Milky Way at St Govans Head, Pembrokeshire

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Milky Way, St Govan’s Head, Pembrokeshire

St Govans Head, located near St Govan’s chapel in Pembrokeshire.  A location that is closed off at some parts of the year due to firing from the ranges nearby.  It is one of the best sites in the area to capture the Milky Way without getting too much light pollution that affects images when capturing the Milky Way or general astrophotography. It is not listed as a Dark Sky Discovery site but it should be. Broad Haven South nearby is designated as one.  When travelled here, i first stopped off to Broad Haven South to see what I could get, I was mildly disappointed.  The weather was very hazy with heavy moisture in the air.  I did bring a lens heater with me but lazily kept it packed away as this was a fleeting stop.  My main aim for the evening was at St Govan’s Head.

I then headed over to St Govan’s Head to see what was on offer.  It is an excellent location with a good view of the sky. However, the wind was howling when I turned up here.  Something to be expected in that particular area.  I ended up taking a couple of single shots then followed by a panorama.  I walked away with what I wanted (Milky Way) however the wind and heavy moisture in the air were not ideal for the session.


The following is directions for St Govan’s Head, not Broad Haven South.  Getting to Broad Haven South is pretty much the same way to arrive from Pembroke except for a separate turn off in Bosherston village.

  • From Pembroke, take the B4319 until you reach St Petrox.
  • Carry on for another mile until you see a sign for Bosherston.  Do not take the turn for Stackpole.
  • Follow the road until you get into the village of Bosherston.
  • Carry straight on past the village & continue on the single lane road.
  • After driving for roughly two miles you will see a car park.  This is your destination.
  • If going to Broad Haven South, take the signpost in the village.  continue for two miles until you reach a car park.

How to Capture the Milky Way

If you are looking for any starting points should you happen to read this and want a try yourself at grabbing the night sky or capturing the Milky Way, use a DSLR camera as these are the better types compared to bridge cameras or mobiles and the reason is the sensor size.

DSLR’s can also handle noise and picture quality a lot better than the other types.  You will have something if you do use anything except a DSLR, but expect to be disappointed until those types of image devices are improved immensely in the future such as the sensor etc.

Settings/Equipment to get you started into astrophotography & capturing the Milky Way:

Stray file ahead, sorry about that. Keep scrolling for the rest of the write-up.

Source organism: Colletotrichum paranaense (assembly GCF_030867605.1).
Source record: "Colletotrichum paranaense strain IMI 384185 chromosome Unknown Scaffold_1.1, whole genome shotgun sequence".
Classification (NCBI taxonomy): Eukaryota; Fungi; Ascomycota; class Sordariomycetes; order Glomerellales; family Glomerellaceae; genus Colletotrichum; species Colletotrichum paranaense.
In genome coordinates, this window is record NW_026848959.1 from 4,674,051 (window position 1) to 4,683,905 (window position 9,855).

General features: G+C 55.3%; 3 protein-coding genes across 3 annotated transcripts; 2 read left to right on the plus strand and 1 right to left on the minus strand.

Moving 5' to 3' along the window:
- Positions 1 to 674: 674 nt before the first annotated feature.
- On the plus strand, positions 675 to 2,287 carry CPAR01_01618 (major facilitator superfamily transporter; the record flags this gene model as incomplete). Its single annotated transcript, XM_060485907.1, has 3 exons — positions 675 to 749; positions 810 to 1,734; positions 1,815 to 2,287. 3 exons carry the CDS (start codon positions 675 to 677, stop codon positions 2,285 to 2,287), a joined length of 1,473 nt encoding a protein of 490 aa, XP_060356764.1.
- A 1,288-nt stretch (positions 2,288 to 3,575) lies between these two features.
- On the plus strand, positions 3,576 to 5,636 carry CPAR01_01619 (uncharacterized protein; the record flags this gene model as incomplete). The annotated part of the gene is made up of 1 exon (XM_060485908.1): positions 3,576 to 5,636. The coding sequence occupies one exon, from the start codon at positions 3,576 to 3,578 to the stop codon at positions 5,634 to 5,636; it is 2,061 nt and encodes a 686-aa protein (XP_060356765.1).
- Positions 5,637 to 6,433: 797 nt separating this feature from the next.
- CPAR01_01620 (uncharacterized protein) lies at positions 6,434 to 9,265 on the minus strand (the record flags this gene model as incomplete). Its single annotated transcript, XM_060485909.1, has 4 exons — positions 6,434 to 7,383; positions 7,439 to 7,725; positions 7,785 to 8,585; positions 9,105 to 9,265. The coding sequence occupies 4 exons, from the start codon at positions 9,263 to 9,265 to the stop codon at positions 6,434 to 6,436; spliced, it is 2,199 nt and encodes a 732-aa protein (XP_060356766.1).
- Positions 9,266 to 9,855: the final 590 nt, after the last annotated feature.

• Around iso 1600-3200 will get you started, if your camera can handle noise well such as a full frame camera, then you can increase this further. you can also in some extreme cases go as high as iso 6400+ but quality will be an issue.
  • A lens with a wide aperture is recommended such as f2.8.  I have shot with an f3.5 lens and have had pleasing results.  But the wider the aperture, the more light that will enter into the sensor.  You can also use a 50mm lens with a wider f1.8.
  • Get a stable tripod. One that is heavy enough or designed to stand up while being battered by the wind.
  • Get a remote shutter button.  This prevents camera shake or any unnecessary movement, causing blur while capturing the Miky Way.
  • Switch off settings on your camera such as prolonged exposure iso reduction and anything else the camera uses to enhance the image.  A lot of the work will be done in post-processing.  Long exposure iso reduction will also increase exposure time causing star trail.
  • Bring some food & drink including entertainment such as music etc.  It will be a long night, especially when waiting for any clouds to clear.
  • Use the rule of 600.  This varies for different camera brands due to sensor size and lens focal length being used.  Use the calculator below for a guide of how to obtain the right exposure time for the Milky Way.
  • Bring a torch, it will be dark!

Rule of 600 Calculator for Astrophotography & Milky Way

Simply enter the details of your camera & lens for a guide of how long to shoot.

Images Taken at Broad Haven South of the Milky Way

broad haven south,milky way,pembrokeshire,wales,uk,landscape,seacape,astrophotography,night,stars,image,photo,photography
Milky Way at Broad Haven South in Pembrokeshire. I will probably come back here later in the year when the Milky Way rises a little more.

Images taken at St Govan’s Head of the Milky Way

st govans head,milky way,pembrokeshire,wales,uk,landscape,seacape,astrophotography,night,stars,image,photo,photography
Milky Way at St Govan’s Head in Pembrokeshire. An improvement of the view compared to Broad Haven South.  However, it was very windy here.
st govans head,milky way,pembrokeshire,wales,uk,landscape,seacape,astrophotography,night,stars,image,photo,photography
Panorama of the Milky Way at St Govan’s Head in Pembrokeshire. It took quite a few shots for this one and a lot of post-processing to bring it all into one image.

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All images ©Chris Ball.  Copyright to the photos will remain with the photographer (Chris Ball), and therefore any reproduction without permission would be an infringement of copyright.  If you wish to use any images for publication or use, you should first obtain approval from me before using my work.

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  1. Katherina
    12th June 2018

    Thanks, it’s quite informative

  2. Will
    1st June 2018

    It works really well for me


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